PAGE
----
Encinitas Shuts Down Popular Food Truck Event
ENCINITAS, CA — Even though it was picking up speed, the city’s first regular food truck gathering was recently forced to come to a halt.
The organizers behind “Food Truck Fridays” say there won’t be any events in the near future, and possibly ever again due to an unforeseen permit demand from the city. While it may end for good, some food trucks are contemplating moving to a nearby public spot, which could prompt the city to review its food truck policy.
The Black Sheep, a yarn shop located off of Coast Highway 101, began hosting food trucks in its parking lot in early August. For more than a month-and-a-half, foodies flocked to the event every Friday from 6 to 9 p.m.
“We started the event on a whim and didn’t know how successful it would be,” said Tom Henderson, who owns The Black Sheep with his wife Karen.
But the last food truck gathering was Sept 21. Several days prior, the city asked The Black Sheep to discontinue the event. According to a ruling from the planning department, The Black Sheep, along with any other private-property owners considering playing host to weekly food truck gatherings, will now need to obtain a minor-use permit, otherwise the food trucks and The Black Sheep risk receiving fines.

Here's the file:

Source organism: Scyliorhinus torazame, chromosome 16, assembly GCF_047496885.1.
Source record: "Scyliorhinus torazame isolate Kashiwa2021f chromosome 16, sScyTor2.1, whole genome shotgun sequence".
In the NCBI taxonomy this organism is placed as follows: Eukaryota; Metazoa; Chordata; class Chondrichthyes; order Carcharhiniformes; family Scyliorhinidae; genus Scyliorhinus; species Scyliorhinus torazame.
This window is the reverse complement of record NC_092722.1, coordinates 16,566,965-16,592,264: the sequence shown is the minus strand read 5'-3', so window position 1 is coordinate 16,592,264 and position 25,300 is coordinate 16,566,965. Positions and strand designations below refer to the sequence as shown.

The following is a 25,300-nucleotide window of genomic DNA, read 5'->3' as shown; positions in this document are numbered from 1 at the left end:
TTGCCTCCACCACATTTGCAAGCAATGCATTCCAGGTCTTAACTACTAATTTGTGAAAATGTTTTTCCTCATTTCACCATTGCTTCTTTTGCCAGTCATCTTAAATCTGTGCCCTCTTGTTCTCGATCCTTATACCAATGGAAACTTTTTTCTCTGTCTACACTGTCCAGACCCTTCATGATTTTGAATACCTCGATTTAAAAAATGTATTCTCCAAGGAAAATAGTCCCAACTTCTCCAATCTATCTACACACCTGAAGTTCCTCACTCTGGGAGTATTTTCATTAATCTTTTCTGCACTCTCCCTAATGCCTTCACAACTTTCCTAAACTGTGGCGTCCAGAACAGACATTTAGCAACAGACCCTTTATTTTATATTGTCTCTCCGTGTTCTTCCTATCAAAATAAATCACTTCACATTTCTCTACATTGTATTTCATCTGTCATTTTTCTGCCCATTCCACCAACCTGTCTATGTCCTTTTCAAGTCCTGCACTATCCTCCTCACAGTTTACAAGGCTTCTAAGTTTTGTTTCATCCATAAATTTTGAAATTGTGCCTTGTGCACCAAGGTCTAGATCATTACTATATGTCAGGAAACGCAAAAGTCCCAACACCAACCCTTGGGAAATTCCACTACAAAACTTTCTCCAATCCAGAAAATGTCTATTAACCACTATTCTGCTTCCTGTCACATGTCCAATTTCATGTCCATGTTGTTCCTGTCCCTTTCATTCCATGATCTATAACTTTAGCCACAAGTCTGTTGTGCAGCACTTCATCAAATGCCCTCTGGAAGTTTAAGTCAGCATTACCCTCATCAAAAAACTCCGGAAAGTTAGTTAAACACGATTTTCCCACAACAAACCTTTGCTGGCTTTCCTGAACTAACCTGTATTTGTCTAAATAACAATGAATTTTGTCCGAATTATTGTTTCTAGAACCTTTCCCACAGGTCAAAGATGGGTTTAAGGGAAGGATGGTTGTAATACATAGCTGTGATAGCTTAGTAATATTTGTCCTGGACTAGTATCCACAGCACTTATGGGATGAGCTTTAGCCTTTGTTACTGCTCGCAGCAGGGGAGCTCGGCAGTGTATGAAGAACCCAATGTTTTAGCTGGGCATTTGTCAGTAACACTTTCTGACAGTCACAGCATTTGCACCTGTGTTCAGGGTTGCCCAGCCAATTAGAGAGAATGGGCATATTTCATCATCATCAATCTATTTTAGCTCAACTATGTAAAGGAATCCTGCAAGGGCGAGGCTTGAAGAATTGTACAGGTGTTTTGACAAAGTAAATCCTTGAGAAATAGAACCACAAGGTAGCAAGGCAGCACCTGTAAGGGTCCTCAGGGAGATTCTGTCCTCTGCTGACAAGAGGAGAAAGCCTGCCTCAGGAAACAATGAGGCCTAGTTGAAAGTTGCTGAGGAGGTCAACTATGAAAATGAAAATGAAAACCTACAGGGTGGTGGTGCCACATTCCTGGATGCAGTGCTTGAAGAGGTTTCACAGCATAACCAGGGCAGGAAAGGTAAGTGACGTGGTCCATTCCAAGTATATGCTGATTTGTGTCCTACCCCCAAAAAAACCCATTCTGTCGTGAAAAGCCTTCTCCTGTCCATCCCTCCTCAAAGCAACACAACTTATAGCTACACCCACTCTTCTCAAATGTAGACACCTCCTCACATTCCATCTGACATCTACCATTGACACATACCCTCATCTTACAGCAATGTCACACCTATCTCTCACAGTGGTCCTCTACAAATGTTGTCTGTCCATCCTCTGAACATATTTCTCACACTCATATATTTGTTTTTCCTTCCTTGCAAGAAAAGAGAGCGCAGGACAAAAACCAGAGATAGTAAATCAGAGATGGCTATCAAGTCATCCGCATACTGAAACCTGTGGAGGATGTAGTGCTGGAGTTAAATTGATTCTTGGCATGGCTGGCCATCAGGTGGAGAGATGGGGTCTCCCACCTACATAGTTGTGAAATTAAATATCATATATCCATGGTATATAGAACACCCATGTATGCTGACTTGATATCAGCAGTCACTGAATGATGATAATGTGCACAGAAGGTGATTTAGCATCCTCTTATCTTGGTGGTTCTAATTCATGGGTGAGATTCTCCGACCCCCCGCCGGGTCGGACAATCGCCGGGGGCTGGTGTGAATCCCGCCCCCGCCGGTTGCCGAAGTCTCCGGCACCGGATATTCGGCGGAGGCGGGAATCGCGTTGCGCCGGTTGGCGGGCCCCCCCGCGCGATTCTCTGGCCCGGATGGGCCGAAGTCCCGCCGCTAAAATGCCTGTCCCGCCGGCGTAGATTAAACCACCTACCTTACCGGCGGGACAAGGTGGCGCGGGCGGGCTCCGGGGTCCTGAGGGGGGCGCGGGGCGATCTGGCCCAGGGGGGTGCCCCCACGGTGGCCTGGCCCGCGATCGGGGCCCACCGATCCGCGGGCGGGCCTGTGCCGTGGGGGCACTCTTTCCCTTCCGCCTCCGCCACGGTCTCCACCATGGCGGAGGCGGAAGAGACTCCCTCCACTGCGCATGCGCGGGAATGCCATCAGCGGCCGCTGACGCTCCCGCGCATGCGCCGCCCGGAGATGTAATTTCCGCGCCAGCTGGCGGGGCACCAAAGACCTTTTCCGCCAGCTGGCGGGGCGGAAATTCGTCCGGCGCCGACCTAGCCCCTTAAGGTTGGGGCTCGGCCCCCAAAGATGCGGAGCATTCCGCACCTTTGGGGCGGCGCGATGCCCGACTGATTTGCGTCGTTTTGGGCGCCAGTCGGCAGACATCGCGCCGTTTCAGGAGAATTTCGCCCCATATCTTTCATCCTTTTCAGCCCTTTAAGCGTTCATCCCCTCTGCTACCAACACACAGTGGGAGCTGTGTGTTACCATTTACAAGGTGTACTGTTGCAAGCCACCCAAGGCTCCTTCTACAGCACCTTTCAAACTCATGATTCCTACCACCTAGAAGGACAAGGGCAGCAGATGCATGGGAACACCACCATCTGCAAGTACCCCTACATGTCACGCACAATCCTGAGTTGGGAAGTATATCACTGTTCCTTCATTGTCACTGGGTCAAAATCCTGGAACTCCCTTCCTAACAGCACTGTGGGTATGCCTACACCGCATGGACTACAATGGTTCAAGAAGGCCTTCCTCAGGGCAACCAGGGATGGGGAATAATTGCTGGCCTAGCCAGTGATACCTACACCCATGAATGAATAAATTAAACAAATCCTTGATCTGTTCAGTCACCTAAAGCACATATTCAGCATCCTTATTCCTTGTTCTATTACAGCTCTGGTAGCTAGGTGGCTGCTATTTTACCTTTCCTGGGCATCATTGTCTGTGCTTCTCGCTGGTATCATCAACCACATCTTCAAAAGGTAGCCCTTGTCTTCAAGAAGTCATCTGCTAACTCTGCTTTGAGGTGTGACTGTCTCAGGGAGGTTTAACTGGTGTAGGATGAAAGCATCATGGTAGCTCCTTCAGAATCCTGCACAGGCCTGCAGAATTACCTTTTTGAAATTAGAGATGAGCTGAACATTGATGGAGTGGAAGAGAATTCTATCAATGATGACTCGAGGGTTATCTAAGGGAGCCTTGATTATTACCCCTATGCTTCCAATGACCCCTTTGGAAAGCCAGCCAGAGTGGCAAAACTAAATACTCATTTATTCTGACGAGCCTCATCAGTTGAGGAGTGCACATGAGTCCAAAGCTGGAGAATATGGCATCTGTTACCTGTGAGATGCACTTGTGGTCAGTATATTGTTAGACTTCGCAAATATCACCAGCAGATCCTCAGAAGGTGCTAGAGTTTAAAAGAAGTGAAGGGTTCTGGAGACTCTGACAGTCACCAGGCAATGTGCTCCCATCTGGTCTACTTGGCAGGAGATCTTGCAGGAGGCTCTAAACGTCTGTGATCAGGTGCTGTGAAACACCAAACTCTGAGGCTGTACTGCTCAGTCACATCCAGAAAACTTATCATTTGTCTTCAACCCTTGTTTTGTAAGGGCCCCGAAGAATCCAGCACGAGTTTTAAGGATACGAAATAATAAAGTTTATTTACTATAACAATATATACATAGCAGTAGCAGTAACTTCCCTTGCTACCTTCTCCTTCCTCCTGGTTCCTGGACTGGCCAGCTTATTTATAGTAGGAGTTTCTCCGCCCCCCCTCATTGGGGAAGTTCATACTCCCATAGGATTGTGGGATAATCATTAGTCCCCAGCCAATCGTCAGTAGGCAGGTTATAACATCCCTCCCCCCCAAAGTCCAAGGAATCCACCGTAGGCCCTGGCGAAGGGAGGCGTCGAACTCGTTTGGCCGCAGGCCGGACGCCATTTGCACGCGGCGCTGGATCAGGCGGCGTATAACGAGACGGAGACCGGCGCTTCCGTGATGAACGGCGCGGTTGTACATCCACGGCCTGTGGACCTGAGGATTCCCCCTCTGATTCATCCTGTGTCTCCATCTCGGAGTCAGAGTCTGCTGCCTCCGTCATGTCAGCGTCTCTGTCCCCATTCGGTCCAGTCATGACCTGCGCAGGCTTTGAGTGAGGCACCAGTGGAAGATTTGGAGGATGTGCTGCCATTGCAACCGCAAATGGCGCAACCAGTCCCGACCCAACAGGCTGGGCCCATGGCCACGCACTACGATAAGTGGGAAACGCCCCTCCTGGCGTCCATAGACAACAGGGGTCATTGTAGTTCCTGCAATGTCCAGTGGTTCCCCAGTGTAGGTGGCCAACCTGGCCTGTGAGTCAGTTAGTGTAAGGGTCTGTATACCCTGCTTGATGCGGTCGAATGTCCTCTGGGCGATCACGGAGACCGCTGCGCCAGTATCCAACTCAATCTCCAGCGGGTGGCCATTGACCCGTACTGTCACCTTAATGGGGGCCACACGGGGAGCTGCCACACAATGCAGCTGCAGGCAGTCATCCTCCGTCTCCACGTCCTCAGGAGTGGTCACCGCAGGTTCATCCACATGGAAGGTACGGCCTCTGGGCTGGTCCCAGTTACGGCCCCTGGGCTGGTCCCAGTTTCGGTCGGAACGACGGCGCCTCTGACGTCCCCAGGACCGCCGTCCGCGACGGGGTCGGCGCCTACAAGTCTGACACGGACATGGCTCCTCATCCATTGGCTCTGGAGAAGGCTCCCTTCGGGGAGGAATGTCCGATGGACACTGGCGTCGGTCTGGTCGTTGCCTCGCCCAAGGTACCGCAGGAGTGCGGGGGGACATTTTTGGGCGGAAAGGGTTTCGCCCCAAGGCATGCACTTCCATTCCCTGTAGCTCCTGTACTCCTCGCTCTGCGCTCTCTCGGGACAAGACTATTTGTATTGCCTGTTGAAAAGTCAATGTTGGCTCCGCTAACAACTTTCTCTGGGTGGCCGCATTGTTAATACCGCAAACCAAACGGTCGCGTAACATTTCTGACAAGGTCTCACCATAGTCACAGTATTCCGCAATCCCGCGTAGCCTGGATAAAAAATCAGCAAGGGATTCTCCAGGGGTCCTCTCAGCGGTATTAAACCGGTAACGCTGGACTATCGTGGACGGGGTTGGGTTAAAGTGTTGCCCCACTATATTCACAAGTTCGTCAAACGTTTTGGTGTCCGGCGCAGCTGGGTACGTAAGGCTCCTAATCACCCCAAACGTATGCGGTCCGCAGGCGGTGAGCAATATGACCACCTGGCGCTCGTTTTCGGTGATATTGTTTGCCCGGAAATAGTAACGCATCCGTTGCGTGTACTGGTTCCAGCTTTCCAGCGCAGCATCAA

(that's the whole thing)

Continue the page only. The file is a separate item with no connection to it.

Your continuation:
Henderson argued the city didn’t initially communicate the possibility of needing a minor-use permit.
In July Henderson floated the idea of a food truck event to the city. He was told the food trucks must acquire an Encinitas business license, as well as meet health and vehicle codes — no other requirements were voiced, Henderson said.
“The city never even alluded to a minor-use permit,” Henderson said. “It came out of the blue.”
A minor-use permit is required because the events were larger than expected and held weekly, not a one or two-time event, according to the city.
In response, Henderson said he wasn’t made aware that regular versus one-off events “could even be an issue.”
The food trucks operated on their property once a week in exchange for The Black Sheep getting a percentage of the sales.
Some suggested the event was fast becoming one of the most popular food truck events in San Diego County, Henderson said. Statistics aren’t kept for a city-by-city comparison. But in addition to anecdotal evidence, some of Henderson’s own numbers indicated a mushrooming event: On average, food sales increased 25 percent at each event, though growth slowed during the last two weeks. Also, Food Truck Fridays started with four food trucks and grew to seven.
Find the entire article by Jared Whitlock at thecoastnews.com <here>